When the rusher breaks back inside, his only option was to dive forward in order to try and knock the player off balance, not something that tends to have a high success rate beyond giving the quarterback an extra step to get rid of the ball. The final and most worrying issue, however, is that when he does get beat for athleticism, in particular when players are able to knock him off balance early, he has a real tendency to allow any semblance of technique he has left to fly out the window — leading to plays like the following:
Of course, not every passing play looks like this, and he actually did a pretty good job of trying to work within his limitations – but in obvious passing situations against better athletes, he was forced to try and sacrifice technique early in order to cut off the speed rush and then to hope that he was able to recover before the defender was able to get to the quarterback. However, when he didn’t get out far enough, he was left very vulnerable to the speed rush; that is why a lot of his speed rush losses appear to develop very suddenly midway through his slide. If the defender was able to instigate contact before he was able to recover, he tended to lose in the spectacular fashion seen above.
In summation, Williams does do a lot of nice things, and there are enough individual bits of value to make him worth investment for an NFL team, but as things stand right now he is liable to falling apart in pass protection when faced with superior athletes – something that will happen more often in the NFL than it did in college – with the good plays in the run game being largely balanced out by the ones where his pad level and tendency to lean lead to whiffs.
Some have suggested that his best future might be at guard – an odd suggestion when combined with the prospect of him being a top-5 pick – and while this might be a solution to his foot speed and hip flexibility issues, there is enough work for him to do in terms of pad level and hand usage to be highly confident in his ability to make a success of this.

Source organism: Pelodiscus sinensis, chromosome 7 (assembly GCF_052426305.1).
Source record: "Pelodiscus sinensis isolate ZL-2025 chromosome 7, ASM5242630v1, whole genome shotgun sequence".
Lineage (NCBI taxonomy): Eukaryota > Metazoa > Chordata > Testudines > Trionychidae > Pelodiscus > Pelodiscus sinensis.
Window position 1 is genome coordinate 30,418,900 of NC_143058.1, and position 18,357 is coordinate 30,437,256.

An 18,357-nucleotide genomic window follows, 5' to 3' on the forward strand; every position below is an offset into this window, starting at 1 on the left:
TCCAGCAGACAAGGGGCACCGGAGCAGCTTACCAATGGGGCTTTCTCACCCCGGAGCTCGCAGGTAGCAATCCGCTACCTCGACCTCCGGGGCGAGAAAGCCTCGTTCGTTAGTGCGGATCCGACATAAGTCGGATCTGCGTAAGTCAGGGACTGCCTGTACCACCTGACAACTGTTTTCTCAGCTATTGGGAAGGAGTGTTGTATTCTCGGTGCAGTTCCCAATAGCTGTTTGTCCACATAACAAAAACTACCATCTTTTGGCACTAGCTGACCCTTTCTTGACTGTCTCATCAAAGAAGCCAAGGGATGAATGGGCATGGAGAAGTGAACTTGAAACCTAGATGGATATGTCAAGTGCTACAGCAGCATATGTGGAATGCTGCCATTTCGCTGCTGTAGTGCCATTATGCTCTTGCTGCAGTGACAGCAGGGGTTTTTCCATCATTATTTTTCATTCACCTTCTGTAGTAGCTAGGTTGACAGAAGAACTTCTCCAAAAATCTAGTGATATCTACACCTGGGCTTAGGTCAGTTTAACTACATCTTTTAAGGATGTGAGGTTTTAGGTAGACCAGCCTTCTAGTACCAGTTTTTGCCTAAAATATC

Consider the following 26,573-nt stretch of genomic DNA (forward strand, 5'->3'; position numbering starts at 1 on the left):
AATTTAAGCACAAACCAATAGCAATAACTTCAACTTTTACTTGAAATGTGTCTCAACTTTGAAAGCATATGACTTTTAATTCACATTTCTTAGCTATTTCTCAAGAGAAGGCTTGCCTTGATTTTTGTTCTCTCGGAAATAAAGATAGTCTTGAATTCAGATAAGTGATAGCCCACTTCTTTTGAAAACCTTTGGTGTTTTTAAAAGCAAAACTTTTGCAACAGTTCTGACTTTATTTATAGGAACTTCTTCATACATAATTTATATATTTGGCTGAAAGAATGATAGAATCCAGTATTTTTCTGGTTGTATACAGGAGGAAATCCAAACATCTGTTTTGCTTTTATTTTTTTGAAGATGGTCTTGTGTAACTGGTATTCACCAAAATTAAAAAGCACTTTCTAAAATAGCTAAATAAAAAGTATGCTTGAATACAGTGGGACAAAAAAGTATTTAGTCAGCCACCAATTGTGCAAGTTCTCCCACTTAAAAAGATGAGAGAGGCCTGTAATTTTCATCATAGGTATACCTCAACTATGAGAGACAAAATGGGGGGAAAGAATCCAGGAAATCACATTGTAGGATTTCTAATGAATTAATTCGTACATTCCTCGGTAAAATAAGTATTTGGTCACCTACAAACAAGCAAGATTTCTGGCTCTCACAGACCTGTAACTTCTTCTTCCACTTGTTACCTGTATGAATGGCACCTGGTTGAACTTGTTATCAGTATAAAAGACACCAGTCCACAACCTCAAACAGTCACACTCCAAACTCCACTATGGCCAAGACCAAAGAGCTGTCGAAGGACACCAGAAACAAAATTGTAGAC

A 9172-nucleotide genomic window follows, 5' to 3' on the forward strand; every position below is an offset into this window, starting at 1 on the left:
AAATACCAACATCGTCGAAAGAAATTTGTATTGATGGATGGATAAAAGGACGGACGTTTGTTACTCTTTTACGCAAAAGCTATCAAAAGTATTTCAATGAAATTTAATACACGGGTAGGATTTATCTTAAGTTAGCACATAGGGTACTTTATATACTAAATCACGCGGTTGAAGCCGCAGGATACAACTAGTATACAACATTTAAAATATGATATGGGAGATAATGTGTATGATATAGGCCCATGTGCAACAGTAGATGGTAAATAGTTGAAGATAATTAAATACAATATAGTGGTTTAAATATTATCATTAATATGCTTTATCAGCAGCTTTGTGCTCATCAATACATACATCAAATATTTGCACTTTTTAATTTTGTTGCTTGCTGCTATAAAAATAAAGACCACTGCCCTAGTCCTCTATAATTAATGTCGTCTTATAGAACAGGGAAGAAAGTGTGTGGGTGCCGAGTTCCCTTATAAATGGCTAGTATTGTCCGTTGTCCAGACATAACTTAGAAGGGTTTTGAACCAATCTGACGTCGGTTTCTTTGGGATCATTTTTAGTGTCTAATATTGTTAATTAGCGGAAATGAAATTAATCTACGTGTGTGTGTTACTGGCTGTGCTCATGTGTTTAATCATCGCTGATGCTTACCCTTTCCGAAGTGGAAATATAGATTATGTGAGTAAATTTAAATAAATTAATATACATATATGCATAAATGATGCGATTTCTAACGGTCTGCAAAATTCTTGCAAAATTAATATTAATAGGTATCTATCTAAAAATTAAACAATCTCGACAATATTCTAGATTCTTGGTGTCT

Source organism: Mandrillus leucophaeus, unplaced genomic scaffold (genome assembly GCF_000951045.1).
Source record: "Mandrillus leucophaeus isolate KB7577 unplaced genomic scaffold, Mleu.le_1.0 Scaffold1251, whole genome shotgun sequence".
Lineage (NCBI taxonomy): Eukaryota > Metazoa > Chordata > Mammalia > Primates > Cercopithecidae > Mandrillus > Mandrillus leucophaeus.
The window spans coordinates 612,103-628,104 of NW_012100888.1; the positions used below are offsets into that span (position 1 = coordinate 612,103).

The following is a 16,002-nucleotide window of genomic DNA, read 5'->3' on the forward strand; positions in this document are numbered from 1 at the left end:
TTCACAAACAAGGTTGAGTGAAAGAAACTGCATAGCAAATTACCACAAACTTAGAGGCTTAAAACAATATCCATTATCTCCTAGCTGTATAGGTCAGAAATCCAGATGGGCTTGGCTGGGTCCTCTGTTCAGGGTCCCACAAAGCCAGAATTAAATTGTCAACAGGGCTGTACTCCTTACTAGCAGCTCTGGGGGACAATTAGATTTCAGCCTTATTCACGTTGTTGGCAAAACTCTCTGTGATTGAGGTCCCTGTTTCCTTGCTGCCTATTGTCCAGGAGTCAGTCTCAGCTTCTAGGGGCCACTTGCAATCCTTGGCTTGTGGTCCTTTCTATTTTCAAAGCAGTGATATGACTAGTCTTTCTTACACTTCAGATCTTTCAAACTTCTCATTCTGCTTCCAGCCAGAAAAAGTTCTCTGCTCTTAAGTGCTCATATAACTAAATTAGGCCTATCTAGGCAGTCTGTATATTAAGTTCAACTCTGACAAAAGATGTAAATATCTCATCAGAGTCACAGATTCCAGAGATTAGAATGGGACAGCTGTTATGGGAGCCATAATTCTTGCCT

Williams’ value is heavily tied to his ability to make significant technical improvements, and while his slide issues are more likely physical than technical, the idea that he might never have been taught how to improve his stance isn’t something that can be completely eliminated. In short, Williams’ range of outcomes is actually one of the biggest of any offensive lineman in this class – as there really are a lot of things to like, they just don’t come together to form a player who can be relied upon on a snap-by-snap basis.
I’m not attempting to be contrarian for contrarian’s sake – top ten tackles have a history of busting: Luke Joeckel was considered for the 2013 #1 and is now out of football, Ereck Flowers was the ninth pick in 2015 and didn’t sign a second contract with the Giants, Greg Robinson was second overall the year prior and didn’t have his fifth-year option picked up.
I’m not assuming Jonah Williams will fall into this group, but I’m afraid that it seems more likely than the others being considered by the Panthers at the 16th pick.